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among us, and reception by us, will be as permanently profitable to the members of the Mission and congregation, as it was impressive at the moment to all who witnessed it, I cannot doubt. Indeed, we are all much confirmed in the conviction, that our prayers have been heard of God and answered, in the choice made by the good King of Prussia for this important appointment and difficult position.”
ANNIVERSARY OF THE ENTRY OF THE FIRST
BISHOP OF THE CHURCH OF ENGLAND INTO JERUSALEM.
Extract from Mr. Nicolayson's Journal. On Thursday the 21st of January, being the fifth anniversary of the arrival of the first Anglican Bishop in this city, we had, by previous appointment, public service in the forenoon, when I read prayers and the Bishop himself preached for the first time (in consequence of slight indisposition) since his arrival, a very appropriate and impressive sermon, from 1 John ii. 28; which, as we shall obtain a copy of it for you, I need not further characterize here. On the evening of the same day (and for its commemoration) the Bishop' had invited the Revds. W. D. Veitch, F. C. Ewald, and myself, to meet all the inquirers and converts connected with the Mission at his house; when his Lordship again (after tea) read and expounded the same second chapter of the first epistle of St. John, and dwelt on the same twenty-eighth verse particularly, in German, and desired Mr. Ewald to close with a prayer in the same language. A German hymn was also sung
to the piano, played by Mrs. Gobat. The occasion was both solemn and interesting to all.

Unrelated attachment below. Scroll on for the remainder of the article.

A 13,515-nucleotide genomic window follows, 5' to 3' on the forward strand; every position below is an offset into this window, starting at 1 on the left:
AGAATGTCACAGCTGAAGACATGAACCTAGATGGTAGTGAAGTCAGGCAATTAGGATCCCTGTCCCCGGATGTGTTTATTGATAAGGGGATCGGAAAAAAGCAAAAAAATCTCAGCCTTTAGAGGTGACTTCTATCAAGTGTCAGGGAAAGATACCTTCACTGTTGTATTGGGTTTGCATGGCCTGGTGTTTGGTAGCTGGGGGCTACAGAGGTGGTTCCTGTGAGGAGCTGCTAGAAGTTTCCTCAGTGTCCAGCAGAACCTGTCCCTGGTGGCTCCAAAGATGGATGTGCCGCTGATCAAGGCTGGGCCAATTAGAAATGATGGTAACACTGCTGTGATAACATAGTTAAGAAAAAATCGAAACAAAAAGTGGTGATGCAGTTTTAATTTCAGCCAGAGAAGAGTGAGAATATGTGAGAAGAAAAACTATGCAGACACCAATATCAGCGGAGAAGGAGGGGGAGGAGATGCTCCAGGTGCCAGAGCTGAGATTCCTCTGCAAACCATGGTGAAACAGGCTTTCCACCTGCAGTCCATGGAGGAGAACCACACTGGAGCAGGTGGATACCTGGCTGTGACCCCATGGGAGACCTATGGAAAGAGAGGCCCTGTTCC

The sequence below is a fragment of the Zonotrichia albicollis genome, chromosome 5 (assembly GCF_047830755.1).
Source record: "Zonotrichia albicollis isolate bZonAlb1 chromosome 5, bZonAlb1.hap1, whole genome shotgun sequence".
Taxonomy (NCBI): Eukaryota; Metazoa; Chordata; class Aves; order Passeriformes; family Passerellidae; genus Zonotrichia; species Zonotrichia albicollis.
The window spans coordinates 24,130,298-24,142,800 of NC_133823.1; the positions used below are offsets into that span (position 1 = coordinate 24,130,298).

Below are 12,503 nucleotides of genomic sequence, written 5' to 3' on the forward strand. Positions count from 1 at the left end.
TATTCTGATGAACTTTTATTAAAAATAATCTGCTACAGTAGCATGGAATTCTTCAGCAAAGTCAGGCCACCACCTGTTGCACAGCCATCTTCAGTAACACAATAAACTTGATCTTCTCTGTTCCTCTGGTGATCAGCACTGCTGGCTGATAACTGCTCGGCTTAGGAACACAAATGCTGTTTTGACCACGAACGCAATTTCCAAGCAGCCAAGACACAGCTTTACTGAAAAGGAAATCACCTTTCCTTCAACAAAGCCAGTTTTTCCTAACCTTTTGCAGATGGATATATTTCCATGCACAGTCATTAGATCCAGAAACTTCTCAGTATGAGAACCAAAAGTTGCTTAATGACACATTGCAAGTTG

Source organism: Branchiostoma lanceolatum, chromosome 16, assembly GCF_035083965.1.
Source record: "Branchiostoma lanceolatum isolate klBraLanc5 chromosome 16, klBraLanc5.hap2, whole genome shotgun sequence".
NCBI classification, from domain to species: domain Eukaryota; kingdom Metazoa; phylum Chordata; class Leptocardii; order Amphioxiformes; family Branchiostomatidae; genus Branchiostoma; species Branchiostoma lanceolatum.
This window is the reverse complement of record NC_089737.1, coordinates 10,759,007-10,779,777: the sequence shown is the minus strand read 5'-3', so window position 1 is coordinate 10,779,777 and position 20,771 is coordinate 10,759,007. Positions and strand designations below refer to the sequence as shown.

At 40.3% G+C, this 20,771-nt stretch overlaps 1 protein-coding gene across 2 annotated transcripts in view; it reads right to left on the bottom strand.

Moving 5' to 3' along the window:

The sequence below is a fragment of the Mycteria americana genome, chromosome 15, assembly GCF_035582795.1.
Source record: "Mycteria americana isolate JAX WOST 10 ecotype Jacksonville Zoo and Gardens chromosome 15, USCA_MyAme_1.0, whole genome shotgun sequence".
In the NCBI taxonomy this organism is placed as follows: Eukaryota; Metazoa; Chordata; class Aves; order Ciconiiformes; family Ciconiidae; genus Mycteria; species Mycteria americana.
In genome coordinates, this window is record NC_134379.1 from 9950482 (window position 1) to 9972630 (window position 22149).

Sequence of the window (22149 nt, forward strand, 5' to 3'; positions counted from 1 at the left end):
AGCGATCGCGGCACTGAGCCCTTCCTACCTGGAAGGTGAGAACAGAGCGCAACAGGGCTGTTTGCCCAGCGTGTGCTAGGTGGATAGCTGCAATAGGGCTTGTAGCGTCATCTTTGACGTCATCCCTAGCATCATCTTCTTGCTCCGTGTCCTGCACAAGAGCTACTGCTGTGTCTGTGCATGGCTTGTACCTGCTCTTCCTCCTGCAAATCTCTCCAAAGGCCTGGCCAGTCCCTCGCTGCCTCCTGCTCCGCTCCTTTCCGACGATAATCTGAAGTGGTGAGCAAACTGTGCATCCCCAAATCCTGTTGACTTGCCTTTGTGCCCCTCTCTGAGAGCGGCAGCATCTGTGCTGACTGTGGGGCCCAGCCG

Some particulars in the history of Mr. Luria, a Jewish
Convert now labouring amongst the Jews at Cairo. On looking back upon the trials which he had undergone for the sake of the Lord Jesus, Mr. Luria says, though he was compelled to put away his wife, and was deprived of his only child, and robbed of all that he possessed, “ I have experienced the goodness and mercy of God: He did not either leave me nor forsake me, though many a time I was
« troubled on every side, yet not distressed ; perplexed, but not in despair; persecuted; but not forsaken.'"
About six years ago, I had determined to confess openly my conviction of the truth as it is in Jesus, but I had not yet strength or courage enough to leave for His sake all that was near or dear to me. I therefore spent another year in endeavouring to convince my wife of the truth, but I found all my trouble was in vain, she would not even hear the name of Cbrist, and, dreading she would betray me to the Jews, I desisted from that dilatory course, and began humbly to pray for Heavenly assistance and encouragement to accomplish in me the good He had graciously begun, and I hoped yet to be able freely to speak to her after I renounced Judaism. Accordingly, I was enabled openly to declare my belief in Christ. But, to my great disappointment, I was obliged to leave my house in the Jewish quarter, and was suffered no more to see my wife and child,
About three months after, the Russian ConsulGeneral of B- came hither on a pilgrimage, being before Easter; and the Jews petitioned him to force me to divorce my wife. He sent
I begged permission to have first some interviews with her, that I might state to her my reasons for embracing Christianity, in the hope that she would consent to remain with me. He promised to order my wife to have a conference with me for fifteen days, an hour each day. She accordingly came once to me, surrounded by many Jews who had previously filled her mind with the most malignant prejudices against Christianity. No sooner did I begin to make her understand what true Christianity is,
than her guards began to cry out, “ You are a liar, you are an apostate, away with your Thului’ (crucified one). She repeatedly begged me to return and remain a Jew, but would not listen to a word about Christianity. This was the first and last time she came to me.